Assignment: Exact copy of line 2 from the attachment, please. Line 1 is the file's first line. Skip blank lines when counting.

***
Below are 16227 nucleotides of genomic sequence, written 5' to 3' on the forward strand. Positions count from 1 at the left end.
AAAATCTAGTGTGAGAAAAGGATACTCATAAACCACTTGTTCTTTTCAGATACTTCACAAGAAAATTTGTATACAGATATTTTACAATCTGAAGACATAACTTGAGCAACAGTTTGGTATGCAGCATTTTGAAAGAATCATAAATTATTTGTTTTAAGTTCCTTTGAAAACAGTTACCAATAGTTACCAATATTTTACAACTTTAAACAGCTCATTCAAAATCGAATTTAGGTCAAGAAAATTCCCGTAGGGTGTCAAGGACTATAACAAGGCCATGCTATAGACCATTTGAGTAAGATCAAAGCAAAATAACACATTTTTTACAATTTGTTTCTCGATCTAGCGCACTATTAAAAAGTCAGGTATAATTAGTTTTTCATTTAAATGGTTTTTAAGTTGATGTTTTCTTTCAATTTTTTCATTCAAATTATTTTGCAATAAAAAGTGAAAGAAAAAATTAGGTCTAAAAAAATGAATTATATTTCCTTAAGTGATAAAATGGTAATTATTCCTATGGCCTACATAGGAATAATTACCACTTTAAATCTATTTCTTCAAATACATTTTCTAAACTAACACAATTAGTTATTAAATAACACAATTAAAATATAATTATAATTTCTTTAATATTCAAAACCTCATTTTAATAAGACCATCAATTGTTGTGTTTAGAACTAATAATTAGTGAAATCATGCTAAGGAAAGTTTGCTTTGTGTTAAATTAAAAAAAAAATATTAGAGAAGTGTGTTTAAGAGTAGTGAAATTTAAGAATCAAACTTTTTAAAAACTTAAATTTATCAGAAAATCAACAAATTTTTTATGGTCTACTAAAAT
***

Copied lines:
AAAATCTAGTGTGAGAAAAGGATACTCATAAACCACTTGTTCTTTTCAGATACTTCACAAGAAAATTTGTATACAGATATTTTACAATCTGAAGACATAACTTGAGCAACAGTTTGGTATGCAGCATTTTGAAAGAATCATAAATTATTTGTTTTAAGTTCCTTTGAAAACAGTTACCAATAGTTACCAATATTTTACAACTTTAAACAGCTCATTCAAAATCGAATTTAGGTCAAGAAAATTCCCGTAGGGTGTCAAGGACTATAACAAGGCCATGCTATAGACCATTTGAGTAAGATCAAAGCAAAATAACACATTTTTTACAATTTGTTTCTCGATCTAGCGCACTATTAAAAAGTCAGGTATAATTAGTTTTTCATTTAAATGGTTTTTAAGTTGATGTTTTCTTTCAATTTTTTCATTCAAATTATTTTGCAATAAAAAGTGAAAGAAAAAATTAGGTCTAAAAAAATGAATTATATTTCCTTAAGTGATAAAATGGTAATTATTCCTATGGCCTACATAGGAATAATTACCACTTTAAATCTATTTCTTCAAATACATTTTCTAAACTAACACAATTAGTTATTAAATAACACAATTAAAATATAATTATAATTTCTTTAATATTCAAAACCTCATTTTAATAAGACCATCAATTGTTGTGTTTAGAACTAATAATTAGTGAAATCATGCTAAGGAAAGTTTGCTTTGTGTTAAATTAAAAAAAAAATATTAGAGAAGTGTGTTTAAGAGTAGTGAAATTTAAGAATCAAACTTTTTAAAAACTTAAATTTATCAGAAAATCAACAAATTTTTTATGGTCTACTAAAAT